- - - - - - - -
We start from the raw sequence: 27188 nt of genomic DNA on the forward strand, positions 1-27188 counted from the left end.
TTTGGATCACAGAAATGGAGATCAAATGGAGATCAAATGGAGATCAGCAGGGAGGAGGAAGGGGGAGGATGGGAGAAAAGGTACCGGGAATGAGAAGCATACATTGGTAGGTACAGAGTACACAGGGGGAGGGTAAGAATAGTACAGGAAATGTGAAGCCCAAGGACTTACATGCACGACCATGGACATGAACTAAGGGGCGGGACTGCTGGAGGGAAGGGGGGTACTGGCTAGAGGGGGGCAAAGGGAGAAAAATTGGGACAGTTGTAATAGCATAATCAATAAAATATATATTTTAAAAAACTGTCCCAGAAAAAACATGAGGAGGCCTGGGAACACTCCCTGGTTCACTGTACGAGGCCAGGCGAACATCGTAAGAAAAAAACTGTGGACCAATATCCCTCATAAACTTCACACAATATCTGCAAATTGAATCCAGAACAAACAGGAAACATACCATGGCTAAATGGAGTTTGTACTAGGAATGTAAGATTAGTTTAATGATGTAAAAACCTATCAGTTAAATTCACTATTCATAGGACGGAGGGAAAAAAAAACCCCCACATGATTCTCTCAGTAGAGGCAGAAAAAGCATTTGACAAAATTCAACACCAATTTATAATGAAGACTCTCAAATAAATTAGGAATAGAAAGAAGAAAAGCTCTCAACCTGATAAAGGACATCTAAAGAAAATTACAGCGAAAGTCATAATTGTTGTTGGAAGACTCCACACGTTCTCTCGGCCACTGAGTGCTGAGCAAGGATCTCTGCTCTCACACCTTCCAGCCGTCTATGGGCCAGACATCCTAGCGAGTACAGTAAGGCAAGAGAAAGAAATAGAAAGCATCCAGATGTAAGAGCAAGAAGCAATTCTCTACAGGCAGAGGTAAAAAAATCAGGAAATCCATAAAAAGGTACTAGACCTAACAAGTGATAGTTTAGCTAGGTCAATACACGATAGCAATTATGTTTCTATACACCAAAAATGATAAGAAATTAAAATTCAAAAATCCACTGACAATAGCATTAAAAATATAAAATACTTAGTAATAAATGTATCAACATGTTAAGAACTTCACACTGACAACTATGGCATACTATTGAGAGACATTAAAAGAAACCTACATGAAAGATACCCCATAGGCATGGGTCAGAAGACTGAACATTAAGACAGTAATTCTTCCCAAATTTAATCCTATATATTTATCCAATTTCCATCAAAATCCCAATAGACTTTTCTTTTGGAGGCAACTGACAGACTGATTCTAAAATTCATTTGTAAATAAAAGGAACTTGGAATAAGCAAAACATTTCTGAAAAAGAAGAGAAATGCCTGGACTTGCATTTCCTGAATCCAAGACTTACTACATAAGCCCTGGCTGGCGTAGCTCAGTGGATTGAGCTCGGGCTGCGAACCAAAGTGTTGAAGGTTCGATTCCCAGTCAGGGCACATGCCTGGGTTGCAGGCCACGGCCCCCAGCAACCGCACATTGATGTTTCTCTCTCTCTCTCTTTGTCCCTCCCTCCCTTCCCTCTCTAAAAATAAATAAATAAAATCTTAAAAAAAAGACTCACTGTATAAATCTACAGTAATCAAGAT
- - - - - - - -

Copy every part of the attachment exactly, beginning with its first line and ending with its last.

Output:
We start from the raw sequence: 27188 nt of genomic DNA on the forward strand, positions 1-27188 counted from the left end.
TTTGGATCACAGAAATGGAGATCAAATGGAGATCAAATGGAGATCAGCAGGGAGGAGGAAGGGGGAGGATGGGAGAAAAGGTACCGGGAATGAGAAGCATACATTGGTAGGTACAGAGTACACAGGGGGAGGGTAAGAATAGTACAGGAAATGTGAAGCCCAAGGACTTACATGCACGACCATGGACATGAACTAAGGGGCGGGACTGCTGGAGGGAAGGGGGGTACTGGCTAGAGGGGGGCAAAGGGAGAAAAATTGGGACAGTTGTAATAGCATAATCAATAAAATATATATTTTAAAAAACTGTCCCAGAAAAAACATGAGGAGGCCTGGGAACACTCCCTGGTTCACTGTACGAGGCCAGGCGAACATCGTAAGAAAAAAACTGTGGACCAATATCCCTCATAAACTTCACACAATATCTGCAAATTGAATCCAGAACAAACAGGAAACATACCATGGCTAAATGGAGTTTGTACTAGGAATGTAAGATTAGTTTAATGATGTAAAAACCTATCAGTTAAATTCACTATTCATAGGACGGAGGGAAAAAAAAACCCCCACATGATTCTCTCAGTAGAGGCAGAAAAAGCATTTGACAAAATTCAACACCAATTTATAATGAAGACTCTCAAATAAATTAGGAATAGAAAGAAGAAAAGCTCTCAACCTGATAAAGGACATCTAAAGAAAATTACAGCGAAAGTCATAATTGTTGTTGGAAGACTCCACACGTTCTCTCGGCCACTGAGTGCTGAGCAAGGATCTCTGCTCTCACACCTTCCAGCCGTCTATGGGCCAGACATCCTAGCGAGTACAGTAAGGCAAGAGAAAGAAATAGAAAGCATCCAGATGTAAGAGCAAGAAGCAATTCTCTACAGGCAGAGGTAAAAAAATCAGGAAATCCATAAAAAGGTACTAGACCTAACAAGTGATAGTTTAGCTAGGTCAATACACGATAGCAATTATGTTTCTATACACCAAAAATGATAAGAAATTAAAATTCAAAAATCCACTGACAATAGCATTAAAAATATAAAATACTTAGTAATAAATGTATCAACATGTTAAGAACTTCACACTGACAACTATGGCATACTATTGAGAGACATTAAAAGAAACCTACATGAAAGATACCCCATAGGCATGGGTCAGAAGACTGAACATTAAGACAGTAATTCTTCCCAAATTTAATCCTATATATTTATCCAATTTCCATCAAAATCCCAATAGACTTTTCTTTTGGAGGCAACTGACAGACTGATTCTAAAATTCATTTGTAAATAAAAGGAACTTGGAATAAGCAAAACATTTCTGAAAAAGAAGAGAAATGCCTGGACTTGCATTTCCTGAATCCAAGACTTACTACATAAGCCCTGGCTGGCGTAGCTCAGTGGATTGAGCTCGGGCTGCGAACCAAAGTGTTGAAGGTTCGATTCCCAGTCAGGGCACATGCCTGGGTTGCAGGCCACGGCCCCCAGCAACCGCACATTGATGTTTCTCTCTCTCTCTCTTTGTCCCTCCCTCCCTTCCCTCTCTAAAAATAAATAAATAAAATCTTAAAAAAAAGACTCACTGTATAAATCTACAGTAATCAAGAT